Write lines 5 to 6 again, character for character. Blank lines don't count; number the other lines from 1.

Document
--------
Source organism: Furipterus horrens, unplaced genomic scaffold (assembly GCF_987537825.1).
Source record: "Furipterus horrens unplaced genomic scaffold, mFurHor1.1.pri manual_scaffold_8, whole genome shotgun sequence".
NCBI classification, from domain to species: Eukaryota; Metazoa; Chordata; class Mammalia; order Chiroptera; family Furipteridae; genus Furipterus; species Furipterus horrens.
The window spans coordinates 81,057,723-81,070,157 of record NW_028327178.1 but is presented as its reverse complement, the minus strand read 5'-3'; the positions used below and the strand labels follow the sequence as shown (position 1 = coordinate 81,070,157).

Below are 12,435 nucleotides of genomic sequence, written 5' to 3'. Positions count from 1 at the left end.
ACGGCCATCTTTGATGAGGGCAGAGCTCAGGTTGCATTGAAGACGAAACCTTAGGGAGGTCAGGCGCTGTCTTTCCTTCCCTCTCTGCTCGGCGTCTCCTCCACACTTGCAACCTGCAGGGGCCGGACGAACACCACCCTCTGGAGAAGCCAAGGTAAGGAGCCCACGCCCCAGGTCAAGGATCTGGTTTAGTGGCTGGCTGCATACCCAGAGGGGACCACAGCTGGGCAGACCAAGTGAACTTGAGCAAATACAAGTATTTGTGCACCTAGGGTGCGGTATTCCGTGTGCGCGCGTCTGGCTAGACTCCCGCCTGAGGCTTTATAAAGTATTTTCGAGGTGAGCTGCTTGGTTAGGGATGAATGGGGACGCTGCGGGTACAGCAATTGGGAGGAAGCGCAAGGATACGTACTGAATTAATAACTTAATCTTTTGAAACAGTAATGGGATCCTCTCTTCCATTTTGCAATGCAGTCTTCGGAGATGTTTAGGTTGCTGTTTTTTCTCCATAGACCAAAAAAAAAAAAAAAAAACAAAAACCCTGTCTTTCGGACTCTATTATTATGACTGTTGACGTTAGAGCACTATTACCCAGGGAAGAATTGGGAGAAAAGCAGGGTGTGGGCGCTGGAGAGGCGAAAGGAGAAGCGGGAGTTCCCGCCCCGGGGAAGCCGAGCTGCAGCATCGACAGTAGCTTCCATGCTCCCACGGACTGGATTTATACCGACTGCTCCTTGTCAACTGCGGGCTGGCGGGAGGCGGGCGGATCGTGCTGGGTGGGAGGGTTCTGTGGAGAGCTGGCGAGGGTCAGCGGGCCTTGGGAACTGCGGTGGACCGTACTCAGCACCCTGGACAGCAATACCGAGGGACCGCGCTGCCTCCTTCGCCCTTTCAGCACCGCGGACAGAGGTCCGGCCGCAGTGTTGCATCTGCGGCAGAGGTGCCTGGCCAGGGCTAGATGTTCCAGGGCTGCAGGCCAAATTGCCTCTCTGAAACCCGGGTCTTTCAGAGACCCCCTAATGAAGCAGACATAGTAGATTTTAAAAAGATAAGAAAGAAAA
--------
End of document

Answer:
Below are 12,435 nucleotides of genomic sequence, written 5' to 3'. Positions count from 1 at the left end.
ACGGCCATCTTTGATGAGGGCAGAGCTCAGGTTGCATTGAAGACGAAACCTTAGGGAGGTCAGGCGCTGTCTTTCCTTCCCTCTCTGCTCGGCGTCTCCTCCACACTTGCAACCTGCAGGGGCCGGACGAACACCACCCTCTGGAGAAGCCAAGGTAAGGAGCCCACGCCCCAGGTCAAGGATCTGGTTTAGTGGCTGGCTGCATACCCAGAGGGGACCACAGCTGGGCAGACCAAGTGAACTTGAGCAAATACAAGTATTTGTGCACCTAGGGTGCGGTATTCCGTGTGCGCGCGTCTGGCTAGACTCCCGCCTGAGGCTTTATAAAGTATTTTCGAGGTGAGCTGCTTGGTTAGGGATGAATGGGGACGCTGCGGGTACAGCAATTGGGAGGAAGCGCAAGGATACGTACTGAATTAATAACTTAATCTTTTGAAACAGTAATGGGATCCTCTCTTCCATTTTGCAATGCAGTCTTCGGAGATGTTTAGGTTGCTGTTTTTTCTCCATAGACCAAAAAAAAAAAAAAAAAACAAAAACCCTGTCTTTCGGACTCTATTATTATGACTGTTGACGTTAGAGCACTATTACCCAGGGAAGAATTGGGAGAAAAGCAGGGTGTGGGCGCTGGAGAGGCGAAAGGAGAAGCGGGAGTTCCCGCCCCGGGGAAGCCGAGCTGCAGCATCGACAGTAGCTTCCATGCTCCCACGGACTGGATTTATACCGACTGCTCCTTGTCAACTGCGGGCTGGCGGGAGGCGGGCGGATCGTGCTGGGTGGGAGGGTTCTGTGGAGAGCTGGCGAGGGTCAGCGGGCCTTGGGAACTGCGGTGGACCGTACTCAGCACCCTGGACAGCAATACCGAGGGACCGCGCTGCCTCCTTCGCCCTTTCAGCACCGCGGACAGAGGTCCGGCCGCAGTGTTGCATCTGCGGCAGAGGTGCCTGGCCAGGGCTAGATGTTCCAGGGCTGCAGGCCAAATTGCCTCTCTGAAACCCGGGTCTTTCAGAGACCCCCTAATGAAGCAGACATAGTAGATTTTAAAAAGATAAGAAAGAAAA